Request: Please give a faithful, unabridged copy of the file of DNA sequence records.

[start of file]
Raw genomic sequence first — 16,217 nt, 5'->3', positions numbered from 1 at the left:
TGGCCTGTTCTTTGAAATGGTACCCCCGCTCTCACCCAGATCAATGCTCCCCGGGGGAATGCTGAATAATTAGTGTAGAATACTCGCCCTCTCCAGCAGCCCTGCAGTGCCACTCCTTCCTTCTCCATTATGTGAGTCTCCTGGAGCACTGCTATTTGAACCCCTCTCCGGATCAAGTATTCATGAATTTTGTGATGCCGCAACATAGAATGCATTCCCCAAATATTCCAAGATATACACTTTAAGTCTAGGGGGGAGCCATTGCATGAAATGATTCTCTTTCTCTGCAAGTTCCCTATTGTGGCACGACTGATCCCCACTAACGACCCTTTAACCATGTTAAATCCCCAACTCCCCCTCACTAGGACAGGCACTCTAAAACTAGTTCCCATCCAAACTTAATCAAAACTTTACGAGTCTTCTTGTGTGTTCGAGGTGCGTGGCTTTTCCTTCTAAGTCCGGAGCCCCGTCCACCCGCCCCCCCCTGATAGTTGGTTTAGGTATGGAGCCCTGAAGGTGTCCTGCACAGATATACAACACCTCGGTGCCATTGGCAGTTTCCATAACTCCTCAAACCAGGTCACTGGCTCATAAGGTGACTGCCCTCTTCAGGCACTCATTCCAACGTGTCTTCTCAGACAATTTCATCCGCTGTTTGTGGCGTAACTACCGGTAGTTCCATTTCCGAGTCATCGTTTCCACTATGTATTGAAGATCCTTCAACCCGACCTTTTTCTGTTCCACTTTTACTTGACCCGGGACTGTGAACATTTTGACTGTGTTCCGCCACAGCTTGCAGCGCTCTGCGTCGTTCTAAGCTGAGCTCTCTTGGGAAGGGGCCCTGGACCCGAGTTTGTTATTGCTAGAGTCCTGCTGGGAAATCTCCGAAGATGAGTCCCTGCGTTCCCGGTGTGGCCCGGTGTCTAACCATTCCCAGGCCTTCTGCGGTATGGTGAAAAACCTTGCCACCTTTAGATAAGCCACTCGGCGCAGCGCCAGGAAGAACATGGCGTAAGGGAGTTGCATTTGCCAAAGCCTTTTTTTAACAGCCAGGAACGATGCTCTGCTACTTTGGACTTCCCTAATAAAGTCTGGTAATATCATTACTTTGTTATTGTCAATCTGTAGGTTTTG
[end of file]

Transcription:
Raw genomic sequence first — 16,217 nt, 5'->3', positions numbered from 1 at the left:
TGGCCTGTTCTTTGAAATGGTACCCCCGCTCTCACCCAGATCAATGCTCCCCGGGGGAATGCTGAATAATTAGTGTAGAATACTCGCCCTCTCCAGCAGCCCTGCAGTGCCACTCCTTCCTTCTCCATTATGTGAGTCTCCTGGAGCACTGCTATTTGAACCCCTCTCCGGATCAAGTATTCATGAATTTTGTGATGCCGCAACATAGAATGCATTCCCCAAATATTCCAAGATATACACTTTAAGTCTAGGGGGGAGCCATTGCATGAAATGATTCTCTTTCTCTGCAAGTTCCCTATTGTGGCACGACTGATCCCCACTAACGACCCTTTAACCATGTTAAATCCCCAACTCCCCCTCACTAGGACAGGCACTCTAAAACTAGTTCCCATCCAAACTTAATCAAAACTTTACGAGTCTTCTTGTGTGTTCGAGGTGCGTGGCTTTTCCTTCTAAGTCCGGAGCCCCGTCCACCCGCCCCCCCCTGATAGTTGGTTTAGGTATGGAGCCCTGAAGGTGTCCTGCACAGATATACAACACCTCGGTGCCATTGGCAGTTTCCATAACTCCTCAAACCAGGTCACTGGCTCATAAGGTGACTGCCCTCTTCAGGCACTCATTCCAACGTGTCTTCTCAGACAATTTCATCCGCTGTTTGTGGCGTAACTACCGGTAGTTCCATTTCCGAGTCATCGTTTCCACTATGTATTGAAGATCCTTCAACCCGACCTTTTTCTGTTCCACTTTTACTTGACCCGGGACTGTGAACATTTTGACTGTGTTCCGCCACAGCTTGCAGCGCTCTGCGTCGTTCTAAGCTGAGCTCTCTTGGGAAGGGGCCCTGGACCCGAGTTTGTTATTGCTAGAGTCCTGCTGGGAAATCTCCGAAGATGAGTCCCTGCGTTCCCGGTGTGGCCCGGTGTCTAACCATTCCCAGGCCTTCTGCGGTATGGTGAAAAACCTTGCCACCTTTAGATAAGCCACTCGGCGCAGCGCCAGGAAGAACATGGCGTAAGGGAGTTGCATTTGCCAAAGCCTTTTTTTAACAGCCAGGAACGATGCTCTGCTACTTTGGACTTCCCTAATAAAGTCTGGTAATATCATTACTTTGTTATTGTCAATCTGTAGGTTTTG